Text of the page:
“Maria” is the first of the stellar songs of the album, and where the Memphis approach and Earle’s songwriting create a gorgeous confluence of style and soul and storytelling. The way the void of the lyric-less chorus is filled by a progression of tasteful guitar, then horns, then keys, and the way the song ends so abruptly and unresolved, with the name of a woman like salt on Earle’s lips gives the song a flawless construct and unobstructed bore straight to the listener’s heart.

Two songs seem to bench the Memphis vibe in lieu of just fiercely giving the song whatever it calls for, which turns out to be a pretty bare bones approach to let Earle’s mastery of lyric breathe in space. The sad, blinding self-awareness of “It Won’t Be The Last Time”, and the sad awareness of another in “Unfortunately, Anna” make whatever sounds audible to the human ear offered up to compliment the stories nearly superfluous. “It Won’t Be The Last Time” is the last song on the album, but the first one Justin wrote for it, and the first after his rehab stint. An audible hiss on the recording and the presence of steel guitar also helps delineate “It Won’t Be The Last Time” from the other songs in production and mood.

The “Memphis” production approach works, and works well at times, but I wonder what the need is to marry any song to any era or place, instead of letting a song choose a time and place itself? I’ve never though of Justin Townes Earle as an entertainer. He’s a songwriter, and then maybe a performer after that, and attempting to pull off songs like “Baby’s Got A Bad Idea” and “Look The Other Way” seemed to stretch his skill set, though “Look The Other Way” you can look past to see his signature songwriting style still there. Slow soul is JTE’s wheelhouse. Sometimes you need to change the pace to keep an album spicy, but you never need to stray too far from your strengths.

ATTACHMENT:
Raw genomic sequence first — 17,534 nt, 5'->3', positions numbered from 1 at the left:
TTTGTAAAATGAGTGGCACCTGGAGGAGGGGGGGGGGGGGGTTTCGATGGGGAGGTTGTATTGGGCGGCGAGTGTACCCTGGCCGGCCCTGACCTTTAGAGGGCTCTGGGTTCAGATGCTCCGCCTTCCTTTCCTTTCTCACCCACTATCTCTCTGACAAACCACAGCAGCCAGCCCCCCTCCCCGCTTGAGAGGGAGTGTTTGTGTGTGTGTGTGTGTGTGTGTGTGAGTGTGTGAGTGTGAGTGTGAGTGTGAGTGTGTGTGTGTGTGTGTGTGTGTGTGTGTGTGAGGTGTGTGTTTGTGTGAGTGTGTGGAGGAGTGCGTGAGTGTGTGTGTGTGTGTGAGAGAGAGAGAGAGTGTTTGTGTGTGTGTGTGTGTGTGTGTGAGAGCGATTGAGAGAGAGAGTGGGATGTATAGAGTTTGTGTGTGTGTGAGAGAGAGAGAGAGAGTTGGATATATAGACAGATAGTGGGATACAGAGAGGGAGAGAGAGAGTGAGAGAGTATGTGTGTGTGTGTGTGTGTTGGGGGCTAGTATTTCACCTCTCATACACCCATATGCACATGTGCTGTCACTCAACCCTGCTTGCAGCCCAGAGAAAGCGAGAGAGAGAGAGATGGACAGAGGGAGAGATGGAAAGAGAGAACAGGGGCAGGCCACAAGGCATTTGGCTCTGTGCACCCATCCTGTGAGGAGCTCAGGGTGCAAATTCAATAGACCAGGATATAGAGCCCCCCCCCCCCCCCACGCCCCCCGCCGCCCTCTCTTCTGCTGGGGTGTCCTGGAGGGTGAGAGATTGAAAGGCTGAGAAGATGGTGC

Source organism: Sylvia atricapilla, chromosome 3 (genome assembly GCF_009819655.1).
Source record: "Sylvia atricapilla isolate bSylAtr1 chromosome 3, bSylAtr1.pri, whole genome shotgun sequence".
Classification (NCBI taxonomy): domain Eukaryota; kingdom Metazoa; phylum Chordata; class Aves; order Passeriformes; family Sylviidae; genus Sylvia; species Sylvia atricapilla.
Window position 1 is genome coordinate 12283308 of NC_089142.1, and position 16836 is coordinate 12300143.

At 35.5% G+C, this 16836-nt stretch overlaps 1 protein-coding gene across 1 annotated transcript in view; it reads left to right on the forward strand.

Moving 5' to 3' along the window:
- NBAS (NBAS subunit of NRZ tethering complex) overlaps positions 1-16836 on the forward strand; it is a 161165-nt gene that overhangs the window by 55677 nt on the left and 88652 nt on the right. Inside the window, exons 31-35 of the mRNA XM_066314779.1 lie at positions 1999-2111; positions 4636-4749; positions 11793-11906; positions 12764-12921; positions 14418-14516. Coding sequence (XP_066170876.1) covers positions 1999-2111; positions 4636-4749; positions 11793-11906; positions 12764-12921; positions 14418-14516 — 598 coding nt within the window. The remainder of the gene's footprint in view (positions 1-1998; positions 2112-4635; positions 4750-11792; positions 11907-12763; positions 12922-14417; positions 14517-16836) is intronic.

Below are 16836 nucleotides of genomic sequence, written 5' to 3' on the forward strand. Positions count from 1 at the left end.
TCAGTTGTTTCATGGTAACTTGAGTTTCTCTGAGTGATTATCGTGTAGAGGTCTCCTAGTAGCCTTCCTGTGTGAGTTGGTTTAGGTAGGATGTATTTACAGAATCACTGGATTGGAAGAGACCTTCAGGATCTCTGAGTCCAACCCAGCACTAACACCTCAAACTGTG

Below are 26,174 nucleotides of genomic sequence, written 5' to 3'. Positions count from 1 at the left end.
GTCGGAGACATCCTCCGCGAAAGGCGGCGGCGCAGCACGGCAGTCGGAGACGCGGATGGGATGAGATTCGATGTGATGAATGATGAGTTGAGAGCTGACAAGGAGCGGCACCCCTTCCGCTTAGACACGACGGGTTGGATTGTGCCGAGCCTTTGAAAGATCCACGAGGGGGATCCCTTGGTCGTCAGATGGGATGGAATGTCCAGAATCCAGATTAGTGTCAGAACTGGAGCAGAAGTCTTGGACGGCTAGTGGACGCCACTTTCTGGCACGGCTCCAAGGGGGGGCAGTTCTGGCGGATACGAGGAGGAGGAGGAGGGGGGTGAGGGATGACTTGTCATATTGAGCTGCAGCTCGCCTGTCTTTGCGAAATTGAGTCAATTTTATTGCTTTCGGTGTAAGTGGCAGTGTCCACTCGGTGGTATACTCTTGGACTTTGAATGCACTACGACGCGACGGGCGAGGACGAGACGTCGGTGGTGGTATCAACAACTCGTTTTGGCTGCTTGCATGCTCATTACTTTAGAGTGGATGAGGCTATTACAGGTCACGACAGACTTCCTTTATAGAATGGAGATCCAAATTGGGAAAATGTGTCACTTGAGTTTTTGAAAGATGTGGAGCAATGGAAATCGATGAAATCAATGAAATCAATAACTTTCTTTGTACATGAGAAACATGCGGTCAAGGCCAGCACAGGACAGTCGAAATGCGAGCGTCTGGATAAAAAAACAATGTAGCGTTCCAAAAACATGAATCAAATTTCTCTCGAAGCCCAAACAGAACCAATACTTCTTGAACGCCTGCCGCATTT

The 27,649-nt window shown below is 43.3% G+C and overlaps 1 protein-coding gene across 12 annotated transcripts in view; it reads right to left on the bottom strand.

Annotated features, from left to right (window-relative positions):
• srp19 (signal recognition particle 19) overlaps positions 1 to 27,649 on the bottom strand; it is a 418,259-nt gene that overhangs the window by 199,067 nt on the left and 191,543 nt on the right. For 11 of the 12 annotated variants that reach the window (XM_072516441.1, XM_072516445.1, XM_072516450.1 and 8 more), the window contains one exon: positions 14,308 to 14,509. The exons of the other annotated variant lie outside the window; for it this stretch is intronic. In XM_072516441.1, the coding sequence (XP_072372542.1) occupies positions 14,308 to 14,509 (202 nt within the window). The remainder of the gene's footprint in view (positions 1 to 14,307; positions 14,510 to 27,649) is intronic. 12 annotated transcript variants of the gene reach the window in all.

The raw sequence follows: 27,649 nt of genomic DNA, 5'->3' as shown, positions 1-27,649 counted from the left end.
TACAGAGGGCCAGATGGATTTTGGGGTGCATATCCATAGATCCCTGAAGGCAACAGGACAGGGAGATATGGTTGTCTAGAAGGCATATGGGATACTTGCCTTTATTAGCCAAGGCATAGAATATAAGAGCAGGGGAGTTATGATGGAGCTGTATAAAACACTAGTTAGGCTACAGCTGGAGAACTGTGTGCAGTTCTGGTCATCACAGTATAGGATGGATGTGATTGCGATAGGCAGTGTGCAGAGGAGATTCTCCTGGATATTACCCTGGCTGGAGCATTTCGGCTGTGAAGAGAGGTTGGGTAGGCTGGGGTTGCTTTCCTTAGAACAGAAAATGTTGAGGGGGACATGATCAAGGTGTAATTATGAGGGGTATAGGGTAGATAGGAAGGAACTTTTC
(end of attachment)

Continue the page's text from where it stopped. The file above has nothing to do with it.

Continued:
And again, I can’t stress enough that this album’s best days, or years may be in the future. Like the Rolling Stone’s Exile on Main Street, or The Beastie Boys Paul’s Boutique, Nothing’s Gonna Change‘s genius might take time to reveal itself. What I do feel confident in saying is that this is the album Justin Townes Earle wanted to make, and that it’s good. And let’s not forget to give him credit for being bold with this approach and release. He could have made just another album. Instead, he made this one. Maybe a little rushed, but it’s true to itself, and I stand steadfast behind my theory that Justin Townes Earle’s best work is done sober, like this album was.

1 3/4 of 2 guns up. For now.


After giving it much consideration and seeing Justin Townes Earle perform this material live, I have decided to change the grade on this review as I gave myself the option of doing up above. Though I still have some concerns that the “Memphis” approach hindered some songs, the strength of Nothing’s Gonna Change‘s other tracks, some of which I consider some of the best of the year so far, merit this album being considered in the top tier.